Don Facundo Bacardi Masso was born in the port town of Sitges, just south of Barcelona, Spain. It was in the 1830s that a 15-year-old Facundo (along with his brothers Magm, Juan and Jose) emigrated to Santiago de Cuba on Cuba’s eastern coast. Catalonians were recognized as hard workers (the Bacardi family were trained stonemasons) and the brothers set up a grocer’s store called El Palo Gordo (“The Big Stick”) in the busy town. It was a success, and some years later, in 1843, Facundo had saved 6,000 Cuban gold pesos (equivalent to ten thousand dollars) and broke away from the family business, opening his own store. Things did not go as planned, however — an earthquake in 1852, followed by a cholera epidemic brought Santiago to its knees. Facundo was now married to wife Amalia and had four children — Emilio, Facundo Junior, Juan and Maria — but the family was forced to return to Spain for a time.
When Bacardi returned to Santiago, new opportunities presented themselves. Sugar production had been on the rise in Cuba since the Haitian revolution, and by the 1830s the island was outpacing all the British colonies combined. Rum exports from Cuba had remained quite low though the early 19th century, but there was no shortage of molasses lying around. The only problem was, the Spaniard didn’t know how to make rum.
Enter Jose Leon Boutellier: a French resident of Santiago and a tenant in the house of Amalia Bacardfs godmother. Boutellier ran a small distillery in Santiago, which also operated as a confectioner. The pair teamed up, forming Bacard^ Boutellier & Compania, selling their rums through a shop owned by one of Facundo’s brothers. Over time, the business grew from a backroom operation, and in 1862, they bought their first distillery. It’s this date that is commonly accepted as the founding of the Bacardi brand.
There are various factors that can be attributed to the success of the early Bacard^Boutellier rum. The two entrepreneurs experimented extensively with yeast, isolating a strain that produced a fast-acting, low-ester wine. They also explored charcoal filtering as a means of both clarifying their liquid and polishing its flavour. Charcoal filtering is commonplace these days, but this was the first known example of a such a process in the rum world. Their distillery in Santiago also used one of the earliest column stills in the Western Hemisphere, and it's with this piece of kit that the duo happened across their winning formula: a blend of low-strength aguardiente and high-strength redistillaro. The Bacardi recipe is still based on the same blending principles — and so is virtually every other rum in Latin America today.
Bacardi and Boutellier also recognised the importance of branding their product. This was becoming a more common practice among blenders in the late 19th century, who bought in their product from distilleries and mixed it to a proprietary recipe or formula. It was highly unusual for a distillery to market and brand its own products, however, and Bacardi were one of the pioneers of this approach.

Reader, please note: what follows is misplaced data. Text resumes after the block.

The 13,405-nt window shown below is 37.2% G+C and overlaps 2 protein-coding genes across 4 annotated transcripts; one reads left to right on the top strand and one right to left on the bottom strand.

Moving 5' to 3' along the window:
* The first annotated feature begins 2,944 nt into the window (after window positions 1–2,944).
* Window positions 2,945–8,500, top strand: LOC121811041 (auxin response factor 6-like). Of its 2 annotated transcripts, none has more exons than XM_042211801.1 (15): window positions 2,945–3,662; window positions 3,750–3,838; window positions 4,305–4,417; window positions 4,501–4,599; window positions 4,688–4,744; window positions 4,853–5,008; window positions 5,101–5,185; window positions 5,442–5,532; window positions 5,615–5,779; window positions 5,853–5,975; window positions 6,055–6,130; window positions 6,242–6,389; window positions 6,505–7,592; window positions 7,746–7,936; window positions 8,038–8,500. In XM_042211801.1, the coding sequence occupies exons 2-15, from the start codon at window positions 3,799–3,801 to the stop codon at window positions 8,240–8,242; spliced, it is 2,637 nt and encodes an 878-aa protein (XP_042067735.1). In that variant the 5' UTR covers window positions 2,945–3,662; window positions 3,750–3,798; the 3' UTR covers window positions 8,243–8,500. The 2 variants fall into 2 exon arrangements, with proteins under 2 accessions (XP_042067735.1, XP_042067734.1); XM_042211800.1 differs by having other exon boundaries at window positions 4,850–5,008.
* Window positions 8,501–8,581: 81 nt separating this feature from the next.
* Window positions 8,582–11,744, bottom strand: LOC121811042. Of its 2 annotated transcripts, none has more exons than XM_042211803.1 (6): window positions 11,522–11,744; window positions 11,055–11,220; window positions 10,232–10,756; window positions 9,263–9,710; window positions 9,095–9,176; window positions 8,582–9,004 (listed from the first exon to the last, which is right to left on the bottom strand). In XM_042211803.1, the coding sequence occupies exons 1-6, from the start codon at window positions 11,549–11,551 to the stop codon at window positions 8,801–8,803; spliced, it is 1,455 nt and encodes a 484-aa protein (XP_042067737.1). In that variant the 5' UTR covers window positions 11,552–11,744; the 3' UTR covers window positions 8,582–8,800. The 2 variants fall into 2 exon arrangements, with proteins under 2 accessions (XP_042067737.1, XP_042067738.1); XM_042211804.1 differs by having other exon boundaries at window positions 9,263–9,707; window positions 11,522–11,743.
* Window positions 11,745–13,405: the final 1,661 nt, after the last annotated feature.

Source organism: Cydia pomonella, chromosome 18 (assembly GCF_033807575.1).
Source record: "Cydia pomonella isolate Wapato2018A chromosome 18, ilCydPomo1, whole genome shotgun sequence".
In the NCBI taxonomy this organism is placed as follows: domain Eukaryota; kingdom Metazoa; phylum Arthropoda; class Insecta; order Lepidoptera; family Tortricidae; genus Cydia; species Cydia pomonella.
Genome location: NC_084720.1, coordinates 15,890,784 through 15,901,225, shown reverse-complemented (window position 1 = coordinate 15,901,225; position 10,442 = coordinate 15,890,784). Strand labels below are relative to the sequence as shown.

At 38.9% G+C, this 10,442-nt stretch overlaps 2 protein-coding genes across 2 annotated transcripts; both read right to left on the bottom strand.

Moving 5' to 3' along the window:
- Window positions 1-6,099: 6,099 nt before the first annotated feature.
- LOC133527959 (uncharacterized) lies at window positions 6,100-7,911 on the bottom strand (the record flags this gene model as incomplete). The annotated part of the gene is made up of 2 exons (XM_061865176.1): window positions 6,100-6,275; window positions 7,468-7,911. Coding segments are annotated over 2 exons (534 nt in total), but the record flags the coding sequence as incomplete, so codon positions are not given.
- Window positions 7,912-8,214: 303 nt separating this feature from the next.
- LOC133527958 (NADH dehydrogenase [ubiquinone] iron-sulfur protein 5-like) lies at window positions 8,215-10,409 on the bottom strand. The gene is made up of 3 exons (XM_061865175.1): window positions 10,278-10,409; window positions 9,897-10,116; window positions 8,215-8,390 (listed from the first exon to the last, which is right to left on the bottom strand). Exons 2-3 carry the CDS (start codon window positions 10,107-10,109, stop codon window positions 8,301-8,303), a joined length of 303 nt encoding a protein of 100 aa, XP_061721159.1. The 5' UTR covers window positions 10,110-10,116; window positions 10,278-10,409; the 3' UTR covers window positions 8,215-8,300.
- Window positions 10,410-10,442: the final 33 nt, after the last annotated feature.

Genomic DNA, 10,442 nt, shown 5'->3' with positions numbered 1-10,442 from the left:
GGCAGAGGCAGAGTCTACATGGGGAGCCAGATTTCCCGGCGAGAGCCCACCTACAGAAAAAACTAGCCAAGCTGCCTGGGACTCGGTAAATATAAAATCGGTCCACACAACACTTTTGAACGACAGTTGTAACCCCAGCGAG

After Boutellier's retirement, Don Facundo passed the business on to his sons in 1877 and died some 10 years later. Emilio Bacardi took on the role of president, and it was under his leadership, and later that of his brother-in-law, Enrique Schueg, that Bacardi would become a Cuban household brand. Facundo Jr. became the company’s first Maestro de ron (Master Blender) a position that he held for over 30 years. He was the company's most valuable asset, and perhaps the greatest living distiller of his era.
Despite the growing popularity of their rum, the turn of the 20th century was also a turbulent period for the Bacardi family. The Cuban independence movement was in full swing and Bacardis were passionate adversaries of Spanish colonial rule. Emilio Bacardi collected donations for the rebel army that were active in the Cuban hinterland, and also served as one of its city-based contacts for secret communications. His son Emilito even became actively involved in combat by joining the rebels and fighting under the command of the popular rebel leader Antonio Maceo. The Spanish were not oblivious to the Bacardfs stance on independence. Aware of this, the family took the decision to exile many of the female Bacardis to Kingston, in Jamaica. On one fateful occasion, a militia marched up to the door of Emilio’s house and forced a gun into his hands, ordering him to fight for the Spanish crown. Emilio threw the gun on the ground and refused, landing himself a spell in jail. That stretch was extended when he refused to publicly support the Spanish government. He spent three years in a Cuban jail, and was later jailed in Spain too.
After the signing of the Treaty of Paris in 1898, which ceded Cuba, Puerto Rico, Guam and the Philippines to the US, the political and economic situation in free Cuba stabilized significantly. As vocal advocates of the liberation, Bacardi were in a position to grow their business, which got big quickly thanks to new trading opportunities with the US.